Idaho, for example, recently raised its CCDF income eligibility to 130 percent of the federal poverty line, and indexed it to rise with inflation — thus, aligning the cutoff with SNAP and ensuring that the alignment would stay in force over time.[14]  Programs like child care subsidies and LIHEAP are often run by local community action agencies that do not have the resources to invest in sophisticated computer eligibility systems with built-in third-party data checks.  By using SNAP’s income determination, states ensure a high-quality, accurate assessment of need.  Other entities that target their resources to low-income individuals or households also use SNAP enrollment as evidence of need.  For example, school districts may elect to waive school fees for individuals who participate in SNAP.

    It’s worth noting again that importing a SNAP income eligibility determination does not necessarily qualify an individual for other programs’ benefits.  Often there will be other eligibility criteria and most human services programs do not have funding to meet demand.  

    States coordinate eligibility and enrollment processes with SNAP to eliminate redundant requests.  Where states cannot or do not wish to align other programs’ income eligibility rules with SNAP (e.g., states often set much higher income eligibility guidelines for child care subsidies because they wish to provide child care subsidies to low- and moderate-income households), they may seek to coordinate or to align the processes by which they determine that applicants are eligible.  Approximately one-third of states package SNAP online applications with at least four other programs.  This means that people seeking more than one form of assistance only need to fill out a single application.  Similarly, workers need to process only one application and the supporting verification. 

    Income verification is another area where the eligibility rules might differ but states could align the process.  For example, one program might ask for the four most recent weeks of income while another asks for the last 30 days of income and a third asks for monthly income.  Instead, a state might choose to set a different income eligibility limit for SNAP and another program but use the same income verification standards against which they measure eligibility.  Because SNAP is often the most significant program in terms of size and paperwork and verification demands as well as quality control reviews, states often align other programs to its standards.  New Hampshire and Oklahoma are two states that have standardized the types of verification they seek from families applying for both SNAP and child care.[15]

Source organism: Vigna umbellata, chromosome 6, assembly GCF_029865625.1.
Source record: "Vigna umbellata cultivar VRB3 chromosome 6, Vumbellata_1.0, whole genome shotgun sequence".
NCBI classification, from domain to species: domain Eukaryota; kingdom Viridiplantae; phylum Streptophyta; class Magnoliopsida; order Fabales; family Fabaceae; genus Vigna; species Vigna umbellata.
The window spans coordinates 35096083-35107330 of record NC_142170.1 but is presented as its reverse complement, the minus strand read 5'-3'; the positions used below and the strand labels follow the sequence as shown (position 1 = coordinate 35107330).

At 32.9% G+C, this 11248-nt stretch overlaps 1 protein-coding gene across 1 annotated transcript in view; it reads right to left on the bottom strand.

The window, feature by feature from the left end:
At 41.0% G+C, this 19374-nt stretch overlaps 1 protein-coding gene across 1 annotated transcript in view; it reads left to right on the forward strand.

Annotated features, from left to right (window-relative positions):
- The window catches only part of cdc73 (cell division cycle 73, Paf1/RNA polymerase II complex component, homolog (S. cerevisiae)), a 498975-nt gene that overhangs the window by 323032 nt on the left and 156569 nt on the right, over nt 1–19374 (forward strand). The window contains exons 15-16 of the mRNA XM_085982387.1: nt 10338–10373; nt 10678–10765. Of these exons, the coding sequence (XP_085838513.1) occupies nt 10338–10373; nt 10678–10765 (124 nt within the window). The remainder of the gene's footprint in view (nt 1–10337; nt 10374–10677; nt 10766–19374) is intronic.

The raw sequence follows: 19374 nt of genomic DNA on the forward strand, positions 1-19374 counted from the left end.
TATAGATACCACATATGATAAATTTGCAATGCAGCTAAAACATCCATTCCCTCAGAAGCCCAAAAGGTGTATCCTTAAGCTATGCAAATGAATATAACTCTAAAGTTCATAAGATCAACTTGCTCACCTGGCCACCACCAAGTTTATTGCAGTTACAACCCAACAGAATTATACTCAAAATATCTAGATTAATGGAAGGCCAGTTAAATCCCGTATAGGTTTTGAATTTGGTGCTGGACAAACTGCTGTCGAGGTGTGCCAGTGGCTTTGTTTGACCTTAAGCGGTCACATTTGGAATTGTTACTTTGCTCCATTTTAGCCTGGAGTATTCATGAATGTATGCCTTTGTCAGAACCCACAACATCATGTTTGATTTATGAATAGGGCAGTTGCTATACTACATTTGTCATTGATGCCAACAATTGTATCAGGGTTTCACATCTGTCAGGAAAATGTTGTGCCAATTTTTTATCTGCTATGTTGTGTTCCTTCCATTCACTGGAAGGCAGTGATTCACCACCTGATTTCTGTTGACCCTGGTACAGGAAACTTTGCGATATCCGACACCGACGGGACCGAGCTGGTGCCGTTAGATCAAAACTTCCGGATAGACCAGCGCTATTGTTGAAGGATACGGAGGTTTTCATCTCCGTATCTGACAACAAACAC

States can also use verified data in the SNAP record to support eligibility determination and redeterminations in other programs such as Medicaid or child care.  This approach, often called an ex-parte review, allows families’ benefits in other programs to be proactively renewed using current information from another program such as SNAP.  The agency looks at other systems before seeking any information from the client at renewal.  If a child care worker, for example, checked if a family was enrolled in SNAP, they could use SNAP data to renew income eligibility for child care benefits and would need to gather only the additional relevant information on work status or other unique child care eligibility elements.[16]

To be sure, perfect alignment is rarely achieved and often is not desirable.  First, SNAP’s rules do differ from other programs’.  The SNAP household definition is based on which group of individuals living together purchase and prepare food together.  This understandably differs from which group of individuals could be expected to contribute to the health care costs of others.  Moreover, SNAP’s eligibility standards are rigorous.  Households are required to provide extensive documentation of their circumstances, participate in an eligibility interview, report significant change in their circumstances as they arise, and have their eligibility reassessed on a regular basis.  Other programs do not have the necessary administrative funding to pursue such an approach, nor would it be appropriate for them to do so given their structure and design.